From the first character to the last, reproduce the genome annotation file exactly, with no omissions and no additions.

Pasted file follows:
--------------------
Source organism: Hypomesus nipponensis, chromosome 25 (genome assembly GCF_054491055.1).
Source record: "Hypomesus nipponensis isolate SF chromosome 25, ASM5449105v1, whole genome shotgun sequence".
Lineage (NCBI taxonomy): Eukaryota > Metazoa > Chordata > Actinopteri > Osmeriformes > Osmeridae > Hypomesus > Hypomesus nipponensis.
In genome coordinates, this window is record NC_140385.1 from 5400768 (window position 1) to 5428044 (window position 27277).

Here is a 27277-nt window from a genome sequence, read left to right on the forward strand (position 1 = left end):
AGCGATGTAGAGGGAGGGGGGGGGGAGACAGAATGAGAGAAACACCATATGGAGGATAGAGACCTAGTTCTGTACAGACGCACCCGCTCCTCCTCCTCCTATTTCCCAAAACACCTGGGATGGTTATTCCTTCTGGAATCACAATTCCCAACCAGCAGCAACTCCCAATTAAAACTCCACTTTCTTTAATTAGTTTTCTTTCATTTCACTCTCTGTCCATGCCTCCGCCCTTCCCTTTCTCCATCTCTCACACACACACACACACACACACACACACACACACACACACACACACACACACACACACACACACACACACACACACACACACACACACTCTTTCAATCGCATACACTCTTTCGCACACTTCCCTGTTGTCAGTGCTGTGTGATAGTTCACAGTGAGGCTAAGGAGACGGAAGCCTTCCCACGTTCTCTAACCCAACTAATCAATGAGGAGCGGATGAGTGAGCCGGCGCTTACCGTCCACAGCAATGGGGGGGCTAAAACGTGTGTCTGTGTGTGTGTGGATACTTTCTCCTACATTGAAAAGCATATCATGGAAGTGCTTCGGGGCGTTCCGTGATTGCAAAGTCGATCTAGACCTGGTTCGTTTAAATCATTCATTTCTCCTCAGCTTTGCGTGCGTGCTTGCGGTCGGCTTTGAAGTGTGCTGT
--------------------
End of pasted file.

Source organism: Hypomesus nipponensis, chromosome 25 (genome assembly GCF_054491055.1).
Source record: "Hypomesus nipponensis isolate SF chromosome 25, ASM5449105v1, whole genome shotgun sequence".
Lineage (NCBI taxonomy): Eukaryota > Metazoa > Chordata > Actinopteri > Osmeriformes > Osmeridae > Hypomesus > Hypomesus nipponensis.
In genome coordinates, this window is record NC_140385.1 from 5400768 (window position 1) to 5428044 (window position 27277).

Here is a 27277-nt window from a genome sequence, read left to right on the forward strand (position 1 = left end):
AGCGATGTAGAGGGAGGGGGGGGGGAGACAGAATGAGAGAAACACCATATGGAGGATAGAGACCTAGTTCTGTACAGACGCACCCGCTCCTCCTCCTCCTATTTCCCAAAACACCTGGGATGGTTATTCCTTCTGGAATCACAATTCCCAACCAGCAGCAACTCCCAATTAAAACTCCACTTTCTTTAATTAGTTTTCTTTCATTTCACTCTCTGTCCATGCCTCCGCCCTTCCCTTTCTCCATCTCTCACACACACACACACACACACACACACACACACACACACACACACACACACACACACACACACACACACACACACACACACACACACACTCTTTCAATCGCATACACTCTTTCGCACACTTCCCTGTTGTCAGTGCTGTGTGATAGTTCACAGTGAGGCTAAGGAGACGGAAGCCTTCCCACGTTCTCTAACCCAACTAATCAATGAGGAGCGGATGAGTGAGCCGGCGCTTACCGTCCACAGCAATGGGGGGGCTAAAACGTGTGTCTGTGTGTGTGTGGATACTTTCTCCTACATTGAAAAGCATATCATGGAAGTGCTTCGGGGCGTTCCGTGATTGCAAAGTCGATCTAGACCTGGTTCGTTTAAATCATTCATTTCTCCTCAGCTTTGCGTGCGTGCTTGCGGTCGGCTTTGAAGTGTGCTGT